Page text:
This delightful poetry collection offers children and the young at heart a refreshing, inventive look at the world from the well-known Dutch author Annie Schmidt. The rollicking poems tell the stories of such intriguing characters as Aunt Sue and Uncle Steve who nest up in a tree, animated furniture that comes to life when no one is home, and three elderly otters who long to go boating but find themselves biking instead!
Written by Annie M.G. Schmidt
Illustrated by Sieb Posthuma
Translated by David Colmer
Ages 6 & up
NEW IN PAPERBACK
Twelve amusing poems by the “queen of Dutch children’s literature,” paired with charming illustrations of reindeer houseguests, mischievous little girls, ever-singing tea kettles, and more.
Much like the work of Shel Silverstein or Jack Prelutsky, Annie M.G. Schmidt’s poetry can transform ordinary events and places into extraordinary adventures full of imagination. Accompanying the poems is bold and expressive artwork that makes this book too charming to resist.
Three Elderly Otters
Three elderly otters longed to go boating out on the river,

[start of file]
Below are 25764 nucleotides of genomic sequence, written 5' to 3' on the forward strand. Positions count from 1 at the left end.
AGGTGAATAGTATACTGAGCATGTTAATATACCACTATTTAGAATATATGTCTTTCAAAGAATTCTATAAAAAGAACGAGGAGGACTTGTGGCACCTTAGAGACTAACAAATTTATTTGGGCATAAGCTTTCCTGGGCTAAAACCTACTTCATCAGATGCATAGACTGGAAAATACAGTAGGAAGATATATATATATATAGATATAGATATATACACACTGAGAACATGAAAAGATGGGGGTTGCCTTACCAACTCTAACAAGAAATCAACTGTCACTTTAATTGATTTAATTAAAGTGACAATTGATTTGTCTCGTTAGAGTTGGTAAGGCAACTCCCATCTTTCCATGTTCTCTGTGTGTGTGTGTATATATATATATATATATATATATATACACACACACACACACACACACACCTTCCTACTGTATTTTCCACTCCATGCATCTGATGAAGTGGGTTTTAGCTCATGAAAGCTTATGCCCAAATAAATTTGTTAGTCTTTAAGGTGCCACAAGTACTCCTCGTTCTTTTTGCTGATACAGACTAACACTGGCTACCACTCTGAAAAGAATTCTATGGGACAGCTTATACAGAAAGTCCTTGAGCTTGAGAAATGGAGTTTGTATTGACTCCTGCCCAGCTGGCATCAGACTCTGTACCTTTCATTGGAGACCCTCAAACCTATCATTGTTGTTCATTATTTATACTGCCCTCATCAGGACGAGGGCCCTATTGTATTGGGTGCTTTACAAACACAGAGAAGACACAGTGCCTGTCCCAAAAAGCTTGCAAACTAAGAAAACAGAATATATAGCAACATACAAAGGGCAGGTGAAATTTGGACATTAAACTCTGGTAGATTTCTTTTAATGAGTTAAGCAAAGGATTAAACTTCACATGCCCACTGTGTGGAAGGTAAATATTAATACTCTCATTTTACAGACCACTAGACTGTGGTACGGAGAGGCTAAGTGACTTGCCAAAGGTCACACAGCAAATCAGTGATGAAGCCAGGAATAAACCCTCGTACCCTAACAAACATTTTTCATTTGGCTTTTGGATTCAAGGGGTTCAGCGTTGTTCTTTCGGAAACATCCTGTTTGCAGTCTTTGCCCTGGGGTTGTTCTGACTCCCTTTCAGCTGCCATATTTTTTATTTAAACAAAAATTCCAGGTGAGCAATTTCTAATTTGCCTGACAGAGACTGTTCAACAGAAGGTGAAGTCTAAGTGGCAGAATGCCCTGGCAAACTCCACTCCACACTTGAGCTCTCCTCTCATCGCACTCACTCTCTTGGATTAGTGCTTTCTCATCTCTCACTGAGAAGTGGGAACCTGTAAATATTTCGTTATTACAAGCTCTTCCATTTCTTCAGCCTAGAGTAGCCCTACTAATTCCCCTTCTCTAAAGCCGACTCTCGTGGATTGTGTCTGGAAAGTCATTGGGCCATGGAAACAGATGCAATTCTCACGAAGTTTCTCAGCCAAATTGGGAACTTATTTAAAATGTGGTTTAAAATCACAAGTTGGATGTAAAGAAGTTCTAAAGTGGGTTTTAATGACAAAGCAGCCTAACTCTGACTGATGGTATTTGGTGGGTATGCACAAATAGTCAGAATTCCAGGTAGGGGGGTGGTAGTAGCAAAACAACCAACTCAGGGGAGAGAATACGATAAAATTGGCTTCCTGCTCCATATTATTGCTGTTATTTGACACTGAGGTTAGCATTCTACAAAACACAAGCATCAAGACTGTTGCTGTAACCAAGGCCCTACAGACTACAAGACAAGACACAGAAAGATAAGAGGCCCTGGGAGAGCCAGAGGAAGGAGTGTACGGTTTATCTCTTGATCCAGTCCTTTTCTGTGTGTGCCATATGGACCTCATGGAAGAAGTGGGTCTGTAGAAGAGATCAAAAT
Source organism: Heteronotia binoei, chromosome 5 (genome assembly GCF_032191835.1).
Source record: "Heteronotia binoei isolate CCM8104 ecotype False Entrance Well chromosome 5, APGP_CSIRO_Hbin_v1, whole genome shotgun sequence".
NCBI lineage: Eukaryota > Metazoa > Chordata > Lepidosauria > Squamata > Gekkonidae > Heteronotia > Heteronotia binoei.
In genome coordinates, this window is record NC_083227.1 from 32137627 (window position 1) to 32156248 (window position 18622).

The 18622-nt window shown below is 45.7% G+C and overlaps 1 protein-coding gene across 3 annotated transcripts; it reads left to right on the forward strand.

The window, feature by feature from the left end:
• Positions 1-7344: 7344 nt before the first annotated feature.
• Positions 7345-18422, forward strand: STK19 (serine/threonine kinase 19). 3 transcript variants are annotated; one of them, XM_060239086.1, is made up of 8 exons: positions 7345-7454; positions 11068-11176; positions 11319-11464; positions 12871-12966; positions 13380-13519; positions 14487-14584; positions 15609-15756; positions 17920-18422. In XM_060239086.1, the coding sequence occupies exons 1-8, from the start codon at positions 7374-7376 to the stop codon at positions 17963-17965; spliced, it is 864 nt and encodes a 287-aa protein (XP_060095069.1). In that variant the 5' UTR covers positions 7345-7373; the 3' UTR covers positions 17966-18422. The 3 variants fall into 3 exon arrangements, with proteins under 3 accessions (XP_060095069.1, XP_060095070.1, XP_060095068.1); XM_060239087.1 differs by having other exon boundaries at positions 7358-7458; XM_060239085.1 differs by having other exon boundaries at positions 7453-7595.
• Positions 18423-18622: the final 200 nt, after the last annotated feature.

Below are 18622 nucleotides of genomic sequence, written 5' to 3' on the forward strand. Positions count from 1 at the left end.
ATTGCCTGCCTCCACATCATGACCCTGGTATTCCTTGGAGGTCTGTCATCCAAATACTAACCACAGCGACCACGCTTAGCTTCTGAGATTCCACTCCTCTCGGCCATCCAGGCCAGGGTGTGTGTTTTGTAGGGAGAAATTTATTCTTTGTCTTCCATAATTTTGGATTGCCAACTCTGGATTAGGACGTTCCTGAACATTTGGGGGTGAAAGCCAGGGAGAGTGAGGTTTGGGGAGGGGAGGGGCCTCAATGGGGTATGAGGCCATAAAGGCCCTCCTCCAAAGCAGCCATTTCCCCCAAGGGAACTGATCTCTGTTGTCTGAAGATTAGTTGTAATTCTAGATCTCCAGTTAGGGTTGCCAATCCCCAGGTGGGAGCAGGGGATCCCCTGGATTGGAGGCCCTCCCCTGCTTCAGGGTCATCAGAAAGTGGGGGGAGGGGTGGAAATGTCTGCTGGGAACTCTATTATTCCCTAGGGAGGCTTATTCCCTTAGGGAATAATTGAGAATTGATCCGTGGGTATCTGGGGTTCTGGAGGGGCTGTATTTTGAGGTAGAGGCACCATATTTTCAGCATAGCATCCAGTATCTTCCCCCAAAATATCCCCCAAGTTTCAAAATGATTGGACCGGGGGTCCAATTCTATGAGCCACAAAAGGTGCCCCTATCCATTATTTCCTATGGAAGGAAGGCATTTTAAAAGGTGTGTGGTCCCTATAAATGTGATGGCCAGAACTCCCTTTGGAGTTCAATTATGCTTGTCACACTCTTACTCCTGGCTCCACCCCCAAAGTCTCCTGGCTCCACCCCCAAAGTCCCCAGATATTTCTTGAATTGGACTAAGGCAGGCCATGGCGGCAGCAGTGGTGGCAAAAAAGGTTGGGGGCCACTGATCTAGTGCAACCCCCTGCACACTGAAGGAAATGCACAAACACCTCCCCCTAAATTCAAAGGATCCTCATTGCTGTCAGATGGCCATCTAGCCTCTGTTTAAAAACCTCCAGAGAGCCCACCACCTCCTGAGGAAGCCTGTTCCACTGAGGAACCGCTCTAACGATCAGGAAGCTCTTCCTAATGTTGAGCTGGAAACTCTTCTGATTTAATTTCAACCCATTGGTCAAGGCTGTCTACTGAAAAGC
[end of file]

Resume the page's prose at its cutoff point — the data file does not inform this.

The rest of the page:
out on the moat.
For years, they had wished they could be
out there floating,
but, being otters, they couldn’t help noting signs on the seats of every last boat. Written by renters, the miserable rotters, they said . . .
FORBIDDEN FOR OTTERS
Three elderly otters standing there crying
there by the river,
there by the moat.
Crying and weeping and finally sighing,
“Maybe the train is fun and worth trying.”
But stuck in each window they spied a small note that had them howling with their heads bowed. It said . .
OTTERS NOT ALLOWED
Three elderly otters, tired and spent,
leaving the river
and moat far behind,
saw in a meadow next to a tent
a big row of bicycles ready to rent,
and hung from each handlebar was a small sign that made their day, and what did it say?
It said . . .
OTTERS DON’T NEED TO PAY
Now the otters ride over the dike, over the dike and back on their bikes.
The Singing Tea Kettle
Their father’s gone out and their mother’s gone out, the children are out and nobody’s about,
the kettle’s been left on the stove.
Hear it go, hear it go, hear it go: TOOOOT.
The pan full of cabbage says, “Bah, shame on you!Why must you kick up such a hullabaloo?
I usually couldn’t care less,
but you sound like the Orient Express!”
The casserole dish full of gravy and steak
says, “Heavens to Betsy! Give us a break!
There’s someone here trying to braise.
I’ve never braised worse all my days!”
The kettle laments, “It’s not me! It’s not me!
My whistle’s to blame for it all, don’t you see?Whenever I boil, it sings.
I can’t stop it doing its thing!”
The parents and children still haven’t come back, the kettle is boiling and blowing its stack.
Its singing is worse than before.
We really can’t take any more . . . Can you?